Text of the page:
Preventing HVAC Storm Damage

HVAC damages don't always stem from poor maintenance or electrical malfunctions; even a freak storm can wreak havoc on your HVAC system. Therefore, when the storm season is approaching, take the following precautions to safeguard your HVAC system:

Clear the Area around the Outdoor Unit

One way in which storms damage HVAC systems is by hurling debris against the outdoor unit. Bigger items can cause physical damage to the fins while smaller ones will cause clogging; both things will interfere with your system's operation. Therefore, clear the area around the outdoor unit to reduce the chances of it being hit by debris. This involves packing off or moving lawn chairs, raking off dead leaves and branches, and trimming trees around the area.

Install a Sump Pump in the Basement

If your HVAC unit is located in the basement, then it faces the danger of getting flooded with water and mud. Both of these can cause electrical damage or clog up the HVAC unit. Prevent flooding damage by installing a sump pump in the basement so that it can get rid of the floodwaters as soon as they appear in your basement. Don't just install the sump pump and leave it there; have it serviced regularly to ensure it's always operational. Talk with a plumbing contractor about using a sump pump properly.

Turn Off the System if the Storm is Bad

During a particularly bad storm, it's advisable to turn off the HVAC system. This is especially useful if there are thunderstorms and lightning strikes, which increases the risk of lightning striking your HVAC's outdoor unit. A lightning strike could be disastrous since it can fry the electrical parts of your HVAC system and necessitate an expensive repair. In fact, this is true of all major electrical appliances, and not just the heating and cooling system.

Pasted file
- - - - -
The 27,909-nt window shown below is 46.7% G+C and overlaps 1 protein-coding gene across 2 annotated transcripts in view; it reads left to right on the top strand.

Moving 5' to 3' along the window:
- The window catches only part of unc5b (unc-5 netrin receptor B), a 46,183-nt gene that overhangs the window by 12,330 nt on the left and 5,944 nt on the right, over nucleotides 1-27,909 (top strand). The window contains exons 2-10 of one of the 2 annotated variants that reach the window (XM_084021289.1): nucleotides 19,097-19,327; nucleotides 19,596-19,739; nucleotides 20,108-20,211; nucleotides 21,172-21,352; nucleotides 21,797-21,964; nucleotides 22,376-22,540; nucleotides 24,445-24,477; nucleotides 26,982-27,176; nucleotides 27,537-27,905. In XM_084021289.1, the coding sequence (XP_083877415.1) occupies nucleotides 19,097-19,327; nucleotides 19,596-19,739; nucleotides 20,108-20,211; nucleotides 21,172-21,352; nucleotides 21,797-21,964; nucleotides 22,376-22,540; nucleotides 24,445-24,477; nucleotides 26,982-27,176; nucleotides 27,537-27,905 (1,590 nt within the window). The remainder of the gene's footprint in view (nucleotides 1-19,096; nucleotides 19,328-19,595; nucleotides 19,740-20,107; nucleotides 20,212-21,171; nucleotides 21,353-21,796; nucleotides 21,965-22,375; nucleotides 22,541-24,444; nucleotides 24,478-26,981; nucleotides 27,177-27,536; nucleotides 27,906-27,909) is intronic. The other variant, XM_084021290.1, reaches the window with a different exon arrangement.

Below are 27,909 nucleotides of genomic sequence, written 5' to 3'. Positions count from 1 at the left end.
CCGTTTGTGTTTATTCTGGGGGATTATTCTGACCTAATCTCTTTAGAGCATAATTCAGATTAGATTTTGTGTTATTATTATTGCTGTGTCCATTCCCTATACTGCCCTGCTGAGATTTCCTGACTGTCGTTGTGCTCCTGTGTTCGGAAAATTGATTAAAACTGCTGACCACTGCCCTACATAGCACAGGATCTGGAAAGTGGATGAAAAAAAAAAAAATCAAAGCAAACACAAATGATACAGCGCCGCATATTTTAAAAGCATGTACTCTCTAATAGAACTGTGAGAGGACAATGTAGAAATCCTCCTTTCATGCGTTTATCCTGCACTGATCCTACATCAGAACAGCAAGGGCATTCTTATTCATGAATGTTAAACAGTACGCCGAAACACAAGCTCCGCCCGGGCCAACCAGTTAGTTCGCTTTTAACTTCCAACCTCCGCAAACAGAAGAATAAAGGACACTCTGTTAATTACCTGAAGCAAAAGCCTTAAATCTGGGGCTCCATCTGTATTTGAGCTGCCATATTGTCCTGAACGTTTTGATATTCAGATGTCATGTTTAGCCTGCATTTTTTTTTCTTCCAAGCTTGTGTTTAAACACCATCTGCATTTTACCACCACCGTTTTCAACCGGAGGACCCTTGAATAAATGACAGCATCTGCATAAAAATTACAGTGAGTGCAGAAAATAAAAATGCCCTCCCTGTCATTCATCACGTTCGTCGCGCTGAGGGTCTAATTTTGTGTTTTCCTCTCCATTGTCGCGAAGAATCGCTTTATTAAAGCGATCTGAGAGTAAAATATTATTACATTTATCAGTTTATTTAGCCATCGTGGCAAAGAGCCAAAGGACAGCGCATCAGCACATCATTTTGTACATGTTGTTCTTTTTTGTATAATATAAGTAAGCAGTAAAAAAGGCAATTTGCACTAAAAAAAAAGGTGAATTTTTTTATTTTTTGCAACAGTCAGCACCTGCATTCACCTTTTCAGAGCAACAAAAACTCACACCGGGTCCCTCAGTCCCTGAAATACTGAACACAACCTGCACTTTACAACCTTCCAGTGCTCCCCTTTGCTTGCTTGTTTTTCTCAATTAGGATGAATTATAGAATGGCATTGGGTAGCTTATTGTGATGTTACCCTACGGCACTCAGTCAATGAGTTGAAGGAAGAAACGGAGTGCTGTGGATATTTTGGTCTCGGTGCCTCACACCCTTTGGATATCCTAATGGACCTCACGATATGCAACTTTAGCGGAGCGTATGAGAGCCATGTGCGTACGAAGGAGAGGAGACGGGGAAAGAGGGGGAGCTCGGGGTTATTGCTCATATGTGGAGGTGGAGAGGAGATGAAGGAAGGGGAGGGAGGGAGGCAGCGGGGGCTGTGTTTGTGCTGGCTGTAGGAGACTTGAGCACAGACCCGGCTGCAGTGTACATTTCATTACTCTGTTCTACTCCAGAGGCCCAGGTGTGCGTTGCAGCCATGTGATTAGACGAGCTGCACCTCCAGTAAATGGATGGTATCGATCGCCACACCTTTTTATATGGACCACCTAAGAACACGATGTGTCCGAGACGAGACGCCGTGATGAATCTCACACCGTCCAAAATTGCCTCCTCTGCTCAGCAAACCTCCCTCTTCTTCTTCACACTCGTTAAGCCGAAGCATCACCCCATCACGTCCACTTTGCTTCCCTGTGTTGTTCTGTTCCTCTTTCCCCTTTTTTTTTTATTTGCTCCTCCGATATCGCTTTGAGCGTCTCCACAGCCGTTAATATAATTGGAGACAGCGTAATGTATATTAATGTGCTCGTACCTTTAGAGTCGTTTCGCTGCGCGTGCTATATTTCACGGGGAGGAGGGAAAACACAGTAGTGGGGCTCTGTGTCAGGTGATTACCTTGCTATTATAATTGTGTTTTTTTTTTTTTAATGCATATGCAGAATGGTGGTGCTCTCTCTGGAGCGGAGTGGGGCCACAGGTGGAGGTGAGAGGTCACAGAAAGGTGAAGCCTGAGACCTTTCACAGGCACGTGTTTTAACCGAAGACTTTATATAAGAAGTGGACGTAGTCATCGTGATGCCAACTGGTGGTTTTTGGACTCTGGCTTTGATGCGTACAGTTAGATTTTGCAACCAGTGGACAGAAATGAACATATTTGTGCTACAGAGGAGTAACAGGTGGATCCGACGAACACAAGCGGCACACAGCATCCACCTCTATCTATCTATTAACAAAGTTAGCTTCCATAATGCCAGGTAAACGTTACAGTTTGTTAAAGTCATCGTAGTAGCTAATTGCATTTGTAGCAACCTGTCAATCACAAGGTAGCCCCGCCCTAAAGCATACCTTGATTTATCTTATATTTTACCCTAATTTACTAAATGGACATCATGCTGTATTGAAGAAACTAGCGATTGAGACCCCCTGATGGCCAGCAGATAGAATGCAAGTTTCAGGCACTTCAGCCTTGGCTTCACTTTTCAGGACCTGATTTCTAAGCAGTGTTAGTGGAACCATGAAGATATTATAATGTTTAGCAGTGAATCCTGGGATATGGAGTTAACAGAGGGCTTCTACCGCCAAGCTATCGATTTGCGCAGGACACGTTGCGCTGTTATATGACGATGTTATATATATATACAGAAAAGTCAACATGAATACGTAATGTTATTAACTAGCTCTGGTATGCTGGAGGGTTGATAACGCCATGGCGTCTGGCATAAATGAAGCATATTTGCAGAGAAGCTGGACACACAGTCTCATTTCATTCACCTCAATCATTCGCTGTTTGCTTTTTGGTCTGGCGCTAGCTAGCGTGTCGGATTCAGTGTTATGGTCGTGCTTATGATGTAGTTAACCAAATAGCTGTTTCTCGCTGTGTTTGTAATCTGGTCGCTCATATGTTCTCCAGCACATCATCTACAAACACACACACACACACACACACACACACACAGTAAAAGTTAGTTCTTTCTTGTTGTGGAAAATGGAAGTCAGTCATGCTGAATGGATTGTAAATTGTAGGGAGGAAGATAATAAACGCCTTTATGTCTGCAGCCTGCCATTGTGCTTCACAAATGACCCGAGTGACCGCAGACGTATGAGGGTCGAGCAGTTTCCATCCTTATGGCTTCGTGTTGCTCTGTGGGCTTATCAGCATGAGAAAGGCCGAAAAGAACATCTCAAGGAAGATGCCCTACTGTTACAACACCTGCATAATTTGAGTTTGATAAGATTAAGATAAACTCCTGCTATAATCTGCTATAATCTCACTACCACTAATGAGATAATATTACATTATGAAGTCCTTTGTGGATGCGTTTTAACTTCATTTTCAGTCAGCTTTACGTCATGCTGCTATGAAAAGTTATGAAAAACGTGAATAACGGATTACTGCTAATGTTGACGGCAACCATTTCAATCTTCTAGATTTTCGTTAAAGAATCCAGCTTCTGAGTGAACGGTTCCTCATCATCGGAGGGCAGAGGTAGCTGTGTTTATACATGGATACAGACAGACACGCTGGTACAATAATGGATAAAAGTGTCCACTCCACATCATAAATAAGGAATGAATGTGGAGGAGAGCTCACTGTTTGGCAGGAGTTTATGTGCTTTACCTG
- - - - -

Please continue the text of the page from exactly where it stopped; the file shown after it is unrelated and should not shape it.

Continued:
Cover Up the Unit

It's also helpful to cover up the outside unit, especially if a particularly strong storm is forecasted. This is necessary because while the measures above will go a long way in protecting your HVAC unit, there is no guarantee that they will work and some debris or rain may still reach the unit. Covering up the system with a suitable material (preferably waterproof), such as a tarpaulin, provides a further protection against these weather elements.

Hopefully, the precautions above will help and you will never have to deal with storm damage on your HVAC system. If that does happen, however, consult a technician to carry out the necessary repairs and prevent further damage. In fact, it's also advisable to inspect the unit after a major storm so that no damage goes unnoticed. 


Share